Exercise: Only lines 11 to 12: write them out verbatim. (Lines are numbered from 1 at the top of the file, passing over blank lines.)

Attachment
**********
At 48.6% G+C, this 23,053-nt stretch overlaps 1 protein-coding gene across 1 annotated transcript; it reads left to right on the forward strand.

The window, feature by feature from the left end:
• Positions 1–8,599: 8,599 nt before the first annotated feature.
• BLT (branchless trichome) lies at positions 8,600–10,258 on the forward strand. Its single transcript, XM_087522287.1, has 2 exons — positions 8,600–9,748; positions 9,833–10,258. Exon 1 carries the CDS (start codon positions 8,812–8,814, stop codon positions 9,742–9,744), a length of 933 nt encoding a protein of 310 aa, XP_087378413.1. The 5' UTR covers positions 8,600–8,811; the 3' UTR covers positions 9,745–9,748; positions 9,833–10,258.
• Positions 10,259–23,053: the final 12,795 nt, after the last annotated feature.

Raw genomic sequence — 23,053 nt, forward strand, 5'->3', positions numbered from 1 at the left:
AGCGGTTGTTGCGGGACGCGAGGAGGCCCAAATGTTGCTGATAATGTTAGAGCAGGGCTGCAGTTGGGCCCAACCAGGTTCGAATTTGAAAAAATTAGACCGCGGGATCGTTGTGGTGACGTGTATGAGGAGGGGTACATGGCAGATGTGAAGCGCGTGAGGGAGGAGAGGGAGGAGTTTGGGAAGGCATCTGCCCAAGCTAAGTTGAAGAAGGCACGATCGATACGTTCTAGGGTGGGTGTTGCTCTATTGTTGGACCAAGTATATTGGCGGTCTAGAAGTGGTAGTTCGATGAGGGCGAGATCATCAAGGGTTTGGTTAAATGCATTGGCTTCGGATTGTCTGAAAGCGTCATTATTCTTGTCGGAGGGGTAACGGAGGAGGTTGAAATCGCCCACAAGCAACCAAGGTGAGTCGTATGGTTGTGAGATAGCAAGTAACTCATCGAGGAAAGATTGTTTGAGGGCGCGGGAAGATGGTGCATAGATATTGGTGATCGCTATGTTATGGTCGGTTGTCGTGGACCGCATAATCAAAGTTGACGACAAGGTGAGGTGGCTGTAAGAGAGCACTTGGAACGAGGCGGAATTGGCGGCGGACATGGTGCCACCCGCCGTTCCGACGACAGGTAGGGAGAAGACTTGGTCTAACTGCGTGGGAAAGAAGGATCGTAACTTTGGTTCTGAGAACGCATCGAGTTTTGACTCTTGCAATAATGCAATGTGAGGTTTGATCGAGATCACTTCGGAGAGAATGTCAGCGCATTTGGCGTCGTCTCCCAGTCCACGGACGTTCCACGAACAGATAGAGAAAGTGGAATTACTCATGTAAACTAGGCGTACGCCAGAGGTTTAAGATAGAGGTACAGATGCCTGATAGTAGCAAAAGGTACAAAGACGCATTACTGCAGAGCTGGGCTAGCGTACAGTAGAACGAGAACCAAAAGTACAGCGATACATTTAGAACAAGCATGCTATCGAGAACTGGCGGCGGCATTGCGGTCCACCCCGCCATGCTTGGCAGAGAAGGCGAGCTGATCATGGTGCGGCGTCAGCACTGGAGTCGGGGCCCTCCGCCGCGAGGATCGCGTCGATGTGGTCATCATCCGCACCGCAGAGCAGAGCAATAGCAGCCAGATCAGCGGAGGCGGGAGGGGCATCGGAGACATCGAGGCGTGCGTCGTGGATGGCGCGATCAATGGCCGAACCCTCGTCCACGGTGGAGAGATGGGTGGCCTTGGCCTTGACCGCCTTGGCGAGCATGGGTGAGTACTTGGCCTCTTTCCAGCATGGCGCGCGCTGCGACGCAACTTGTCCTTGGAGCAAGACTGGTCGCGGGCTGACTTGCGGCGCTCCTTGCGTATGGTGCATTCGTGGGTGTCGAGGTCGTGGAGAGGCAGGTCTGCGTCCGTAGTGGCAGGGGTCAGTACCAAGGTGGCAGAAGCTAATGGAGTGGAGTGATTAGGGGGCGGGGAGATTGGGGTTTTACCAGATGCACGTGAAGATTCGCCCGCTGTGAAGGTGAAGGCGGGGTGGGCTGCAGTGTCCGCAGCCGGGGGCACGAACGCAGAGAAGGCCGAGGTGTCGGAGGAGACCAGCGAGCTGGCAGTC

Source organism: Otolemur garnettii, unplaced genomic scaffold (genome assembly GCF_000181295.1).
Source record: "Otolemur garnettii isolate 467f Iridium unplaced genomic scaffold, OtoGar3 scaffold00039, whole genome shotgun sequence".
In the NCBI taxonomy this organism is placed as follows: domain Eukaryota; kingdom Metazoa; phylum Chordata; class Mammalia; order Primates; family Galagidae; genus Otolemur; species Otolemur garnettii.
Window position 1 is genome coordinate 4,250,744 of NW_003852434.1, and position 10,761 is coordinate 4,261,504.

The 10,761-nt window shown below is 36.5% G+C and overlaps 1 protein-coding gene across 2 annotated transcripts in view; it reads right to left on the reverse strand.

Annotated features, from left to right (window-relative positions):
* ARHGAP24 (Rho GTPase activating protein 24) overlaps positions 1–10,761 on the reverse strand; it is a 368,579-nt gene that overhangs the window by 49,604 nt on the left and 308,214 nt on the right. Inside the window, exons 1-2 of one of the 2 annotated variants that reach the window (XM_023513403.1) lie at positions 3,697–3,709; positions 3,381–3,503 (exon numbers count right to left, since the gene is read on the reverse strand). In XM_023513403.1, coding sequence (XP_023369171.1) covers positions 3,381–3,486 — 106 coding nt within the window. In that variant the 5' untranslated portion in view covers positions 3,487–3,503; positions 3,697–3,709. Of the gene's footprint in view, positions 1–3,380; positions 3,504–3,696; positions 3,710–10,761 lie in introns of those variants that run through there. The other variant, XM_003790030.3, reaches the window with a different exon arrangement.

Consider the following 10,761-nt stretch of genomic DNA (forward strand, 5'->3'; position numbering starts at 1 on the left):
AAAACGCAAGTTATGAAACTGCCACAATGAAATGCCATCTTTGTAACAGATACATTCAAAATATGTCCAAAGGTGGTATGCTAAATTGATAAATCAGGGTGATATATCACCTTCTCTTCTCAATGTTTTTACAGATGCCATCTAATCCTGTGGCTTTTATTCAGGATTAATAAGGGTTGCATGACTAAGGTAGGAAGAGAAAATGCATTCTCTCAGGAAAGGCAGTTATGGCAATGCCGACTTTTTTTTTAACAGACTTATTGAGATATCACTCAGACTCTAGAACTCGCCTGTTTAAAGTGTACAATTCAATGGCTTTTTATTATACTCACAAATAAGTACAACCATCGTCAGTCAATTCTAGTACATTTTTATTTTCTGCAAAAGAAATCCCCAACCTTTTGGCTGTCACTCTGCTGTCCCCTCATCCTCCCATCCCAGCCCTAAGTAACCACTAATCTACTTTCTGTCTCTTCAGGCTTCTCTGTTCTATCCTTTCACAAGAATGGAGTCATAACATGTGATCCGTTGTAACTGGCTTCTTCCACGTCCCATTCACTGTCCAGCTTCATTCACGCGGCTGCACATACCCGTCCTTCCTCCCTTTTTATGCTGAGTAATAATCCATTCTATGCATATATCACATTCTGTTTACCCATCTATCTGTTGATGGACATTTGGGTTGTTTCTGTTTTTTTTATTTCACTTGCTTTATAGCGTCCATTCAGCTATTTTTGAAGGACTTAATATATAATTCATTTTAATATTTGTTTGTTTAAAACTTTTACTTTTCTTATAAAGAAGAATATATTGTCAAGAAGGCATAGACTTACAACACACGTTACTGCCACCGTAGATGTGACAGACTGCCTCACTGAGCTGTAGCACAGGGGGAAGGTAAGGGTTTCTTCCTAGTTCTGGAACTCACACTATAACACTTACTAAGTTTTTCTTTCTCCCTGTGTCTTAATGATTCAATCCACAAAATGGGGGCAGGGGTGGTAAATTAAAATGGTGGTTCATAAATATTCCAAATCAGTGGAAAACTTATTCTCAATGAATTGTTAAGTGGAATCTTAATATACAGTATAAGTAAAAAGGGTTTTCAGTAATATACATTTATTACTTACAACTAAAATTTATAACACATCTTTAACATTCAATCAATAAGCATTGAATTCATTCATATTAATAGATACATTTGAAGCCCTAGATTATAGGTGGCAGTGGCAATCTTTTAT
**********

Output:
Window position 1 is genome coordinate 4,250,744 of NW_003852434.1, and position 10,761 is coordinate 4,261,504.

The 10,761-nt window shown below is 36.5% G+C and overlaps 1 protein-coding gene across 2 annotated transcripts in view; it reads right to left on the reverse strand.